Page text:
Boxer Spirit

Head of Boxer Statue

Pacific University is home to a legendary mascot — a mysterious dragon-like creature named Boxer. Boxer has represented Pacific's spirit, pride and honor for over a century, ever since a bronze Chinese statue was gifted to the university back in 1896.

Through the years, Boxer has stood as a beloved symbol of Pacific community and an embodiment of cultural diversity. 

"He’s a strange tradition and the spirit of Pacific. He’s their mascot, their emblem, the love of their life." 

— The Oregonian, November 1950

To this day, our mascot continues to inspire the students and community of Pacific University to embrace the Boxer Spirit.

Our Boxer Mascot Today

The original Boxer mascot was a bronze statue coveted by the students of Pacific University.

Different student groups would often battle for possession of the statue in good-natured scrimmages called scrims for short, or, more often, "Boxer Tosses."

Boxer would appear during Boxer tosses, sometimes disappearing for years at a time, but always showing up again somewhere on campus when he was "flashed" for students to see.

In 1969, the Black Student Union, who felt alienated from the majority of students, gained possession of Boxer in a spirited Boxer toss.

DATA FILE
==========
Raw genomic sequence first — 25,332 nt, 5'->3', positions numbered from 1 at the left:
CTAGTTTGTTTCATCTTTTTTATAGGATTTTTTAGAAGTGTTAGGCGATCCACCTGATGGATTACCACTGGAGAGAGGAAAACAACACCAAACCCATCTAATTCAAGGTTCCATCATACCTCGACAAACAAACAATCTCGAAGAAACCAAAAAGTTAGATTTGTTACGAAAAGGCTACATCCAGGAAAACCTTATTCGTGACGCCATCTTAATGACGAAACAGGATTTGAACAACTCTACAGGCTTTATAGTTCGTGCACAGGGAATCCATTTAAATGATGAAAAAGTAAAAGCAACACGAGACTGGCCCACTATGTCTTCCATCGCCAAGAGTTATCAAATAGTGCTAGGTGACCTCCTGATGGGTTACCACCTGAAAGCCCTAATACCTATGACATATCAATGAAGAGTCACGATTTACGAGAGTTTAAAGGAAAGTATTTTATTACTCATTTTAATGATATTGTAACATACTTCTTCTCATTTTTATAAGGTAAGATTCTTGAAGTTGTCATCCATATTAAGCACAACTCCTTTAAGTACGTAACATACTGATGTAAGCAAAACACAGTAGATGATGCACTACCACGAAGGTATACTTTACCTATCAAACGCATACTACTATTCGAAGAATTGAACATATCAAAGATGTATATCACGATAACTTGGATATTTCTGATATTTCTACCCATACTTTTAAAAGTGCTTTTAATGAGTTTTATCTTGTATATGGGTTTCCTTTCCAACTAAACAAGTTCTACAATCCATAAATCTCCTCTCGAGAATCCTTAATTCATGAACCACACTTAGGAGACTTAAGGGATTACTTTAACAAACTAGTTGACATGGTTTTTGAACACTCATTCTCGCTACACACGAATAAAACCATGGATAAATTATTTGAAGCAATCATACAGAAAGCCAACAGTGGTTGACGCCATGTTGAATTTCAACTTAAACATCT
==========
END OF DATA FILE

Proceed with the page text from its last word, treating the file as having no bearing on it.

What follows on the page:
The original Boxer hasn't been seen since.

As the years have passed, a few pieces of Boxer have been recovered, often with the help of alumni.

The tail, which went missing even before the rest of Boxer disappeared in 1969, was returned home to Pacific University by an alumnus in 2012. It is the largest piece of Boxer recovered to date.

Occasionally, rumors on Boxer's current location surface. Perhaps, with the help of dedicated alumni and students, the rest of Boxer will eventually come home as well.

What is Boxer?

Members of the Pacific community often hear the question, "What exactly is Boxer?" At first glance, Boxer may look like a dog, perhaps with the scales of a dragon and the hooves of a goat.

Boxer is most likely a qilin (pronounced "chee-lin" or "ki-rin"), a mythical Chinese creature with a lion-like stance, a unicorn-like horn, and deer or ox hooves from the Qing Dynasty (1644-1911). During this period, qilin were often represented with a dragon head, fish scales, ox hooves and a lion's tail. Qilin are good omens, said to bring wisdom and prosperity to whomever they watch over.